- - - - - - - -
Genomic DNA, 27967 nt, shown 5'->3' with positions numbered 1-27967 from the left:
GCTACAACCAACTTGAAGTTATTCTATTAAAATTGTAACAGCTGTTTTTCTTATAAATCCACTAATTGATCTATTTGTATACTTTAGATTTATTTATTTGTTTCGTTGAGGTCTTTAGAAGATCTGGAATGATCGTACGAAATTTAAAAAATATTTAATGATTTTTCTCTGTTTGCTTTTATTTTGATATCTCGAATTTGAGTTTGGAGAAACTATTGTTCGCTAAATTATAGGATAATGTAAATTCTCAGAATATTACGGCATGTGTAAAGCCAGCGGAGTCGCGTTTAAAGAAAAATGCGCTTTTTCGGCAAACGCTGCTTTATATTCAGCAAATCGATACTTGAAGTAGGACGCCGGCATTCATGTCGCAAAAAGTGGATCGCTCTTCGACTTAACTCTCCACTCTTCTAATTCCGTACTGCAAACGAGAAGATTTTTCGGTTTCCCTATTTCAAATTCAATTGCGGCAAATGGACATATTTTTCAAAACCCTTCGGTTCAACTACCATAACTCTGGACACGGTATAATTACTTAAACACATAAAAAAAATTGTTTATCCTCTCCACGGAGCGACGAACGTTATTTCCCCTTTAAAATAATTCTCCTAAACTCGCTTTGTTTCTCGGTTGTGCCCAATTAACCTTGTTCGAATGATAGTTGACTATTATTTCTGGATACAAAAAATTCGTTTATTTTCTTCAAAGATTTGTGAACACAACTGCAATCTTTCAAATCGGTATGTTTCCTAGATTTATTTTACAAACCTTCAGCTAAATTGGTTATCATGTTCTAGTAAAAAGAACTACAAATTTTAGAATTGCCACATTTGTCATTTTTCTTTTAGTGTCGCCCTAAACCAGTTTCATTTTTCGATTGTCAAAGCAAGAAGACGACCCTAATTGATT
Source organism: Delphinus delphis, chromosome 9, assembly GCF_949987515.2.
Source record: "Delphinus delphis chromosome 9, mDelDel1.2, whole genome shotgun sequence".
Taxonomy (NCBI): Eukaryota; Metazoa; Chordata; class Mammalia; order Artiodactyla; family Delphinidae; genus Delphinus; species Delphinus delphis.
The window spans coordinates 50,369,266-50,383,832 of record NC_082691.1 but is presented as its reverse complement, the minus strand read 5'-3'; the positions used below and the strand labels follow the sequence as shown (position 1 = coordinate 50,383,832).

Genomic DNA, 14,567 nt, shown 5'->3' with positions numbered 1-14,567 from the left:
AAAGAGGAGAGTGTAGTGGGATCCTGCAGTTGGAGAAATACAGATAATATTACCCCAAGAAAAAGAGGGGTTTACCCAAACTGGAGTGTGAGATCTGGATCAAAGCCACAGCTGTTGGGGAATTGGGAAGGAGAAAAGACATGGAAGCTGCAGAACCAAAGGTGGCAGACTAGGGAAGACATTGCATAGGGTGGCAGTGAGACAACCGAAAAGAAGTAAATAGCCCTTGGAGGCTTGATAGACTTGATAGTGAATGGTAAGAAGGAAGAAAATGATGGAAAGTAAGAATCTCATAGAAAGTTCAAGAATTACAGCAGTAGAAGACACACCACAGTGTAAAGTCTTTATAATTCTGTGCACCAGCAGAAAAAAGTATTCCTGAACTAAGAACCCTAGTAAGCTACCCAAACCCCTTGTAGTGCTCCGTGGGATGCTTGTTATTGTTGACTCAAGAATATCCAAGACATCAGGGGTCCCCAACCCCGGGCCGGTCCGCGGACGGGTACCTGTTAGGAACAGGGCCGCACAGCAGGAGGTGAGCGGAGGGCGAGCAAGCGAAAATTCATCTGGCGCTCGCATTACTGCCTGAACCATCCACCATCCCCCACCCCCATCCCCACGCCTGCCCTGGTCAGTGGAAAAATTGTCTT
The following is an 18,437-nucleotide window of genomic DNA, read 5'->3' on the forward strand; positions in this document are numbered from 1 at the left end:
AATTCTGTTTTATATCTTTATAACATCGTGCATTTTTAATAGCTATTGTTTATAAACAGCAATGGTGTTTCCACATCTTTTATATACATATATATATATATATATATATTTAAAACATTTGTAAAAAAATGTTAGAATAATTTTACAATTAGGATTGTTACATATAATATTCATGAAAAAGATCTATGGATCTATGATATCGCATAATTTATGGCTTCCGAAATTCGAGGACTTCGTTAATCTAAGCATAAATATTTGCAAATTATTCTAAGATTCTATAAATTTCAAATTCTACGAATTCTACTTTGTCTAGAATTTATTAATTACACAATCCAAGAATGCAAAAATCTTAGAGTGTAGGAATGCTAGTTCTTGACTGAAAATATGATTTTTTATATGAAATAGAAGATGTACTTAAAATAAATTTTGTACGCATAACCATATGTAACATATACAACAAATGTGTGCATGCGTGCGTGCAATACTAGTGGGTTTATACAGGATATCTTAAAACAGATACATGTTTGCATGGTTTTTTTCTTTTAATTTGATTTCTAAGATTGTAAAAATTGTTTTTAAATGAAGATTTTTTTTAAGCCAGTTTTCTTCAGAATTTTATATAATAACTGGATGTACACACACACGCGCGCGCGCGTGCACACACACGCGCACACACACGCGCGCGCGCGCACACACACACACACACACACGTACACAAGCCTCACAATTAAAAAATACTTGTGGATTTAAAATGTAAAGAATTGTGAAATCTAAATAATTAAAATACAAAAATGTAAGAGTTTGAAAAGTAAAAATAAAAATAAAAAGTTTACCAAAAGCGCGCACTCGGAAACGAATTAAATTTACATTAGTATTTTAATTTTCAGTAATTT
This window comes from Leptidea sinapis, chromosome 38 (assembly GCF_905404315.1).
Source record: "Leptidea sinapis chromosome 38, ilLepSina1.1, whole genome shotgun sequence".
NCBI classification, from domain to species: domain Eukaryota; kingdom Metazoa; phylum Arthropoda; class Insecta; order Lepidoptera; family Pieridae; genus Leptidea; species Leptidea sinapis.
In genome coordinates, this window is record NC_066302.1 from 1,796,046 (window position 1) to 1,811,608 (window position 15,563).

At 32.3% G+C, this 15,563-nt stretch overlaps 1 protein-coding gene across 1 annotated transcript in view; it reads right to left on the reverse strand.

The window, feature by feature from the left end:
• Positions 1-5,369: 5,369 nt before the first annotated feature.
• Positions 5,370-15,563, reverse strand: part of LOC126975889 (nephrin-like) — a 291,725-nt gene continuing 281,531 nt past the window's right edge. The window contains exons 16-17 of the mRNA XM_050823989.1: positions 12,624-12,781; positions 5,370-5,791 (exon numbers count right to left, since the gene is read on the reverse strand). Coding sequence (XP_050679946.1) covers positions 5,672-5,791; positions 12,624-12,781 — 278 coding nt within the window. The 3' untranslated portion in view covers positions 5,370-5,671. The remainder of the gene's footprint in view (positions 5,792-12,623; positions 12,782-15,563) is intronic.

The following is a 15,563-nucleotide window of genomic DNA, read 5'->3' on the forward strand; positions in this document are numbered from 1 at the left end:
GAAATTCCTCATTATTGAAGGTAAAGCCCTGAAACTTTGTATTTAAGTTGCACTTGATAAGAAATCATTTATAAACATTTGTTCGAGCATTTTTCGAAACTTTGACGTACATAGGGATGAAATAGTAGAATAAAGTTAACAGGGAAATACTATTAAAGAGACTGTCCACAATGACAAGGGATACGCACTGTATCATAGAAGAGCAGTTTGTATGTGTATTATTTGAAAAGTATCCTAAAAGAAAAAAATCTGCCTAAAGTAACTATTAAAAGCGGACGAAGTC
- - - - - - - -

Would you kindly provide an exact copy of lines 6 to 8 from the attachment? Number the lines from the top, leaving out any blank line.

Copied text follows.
The window spans coordinates 50,369,266-50,383,832 of record NC_082691.1 but is presented as its reverse complement, the minus strand read 5'-3'; the positions used below and the strand labels follow the sequence as shown (position 1 = coordinate 50,383,832).

Genomic DNA, 14,567 nt, shown 5'->3' with positions numbered 1-14,567 from the left:
AAAGAGGAGAGTGTAGTGGGATCCTGCAGTTGGAGAAATACAGATAATATTACCCCAAGAAAAAGAGGGGTTTACCCAAACTGGAGTGTGAGATCTGGATCAAAGCCACAGCTGTTGGGGAATTGGGAAGGAGAAAAGACATGGAAGCTGCAGAACCAAAGGTGGCAGACTAGGGAAGACATTGCATAGGGTGGCAGTGAGACAACCGAAAAGAAGTAAATAGCCCTTGGAGGCTTGATAGACTTGATAGTGAATGGTAAGAAGGAAGAAAATGATGGAAAGTAAGAATCTCATAGAAAGTTCAAGAATTACAGCAGTAGAAGACACACCACAGTGTAAAGTCTTTATAATTCTGTGCACCAGCAGAAAAAAGTATTCCTGAACTAAGAACCCTAGTAAGCTACCCAAACCCCTTGTAGTGCTCCGTGGGATGCTTGTTATTGTTGACTCAAGAATATCCAAGACATCAGGGGTCCCCAACCCCGGGCCGGTCCGCGGACGGGTACCTGTTAGGAACAGGGCCGCACAGCAGGAGGTGAGCGGAGGGCGAGCAAGCGAAAATTCATCTGGCGCTCGCATTACTGCCTGAACCATCCACCATCCCCCACCCCCATCCCCACGCCTGCCCTGGTCAGTGGAAAAATTGTCTT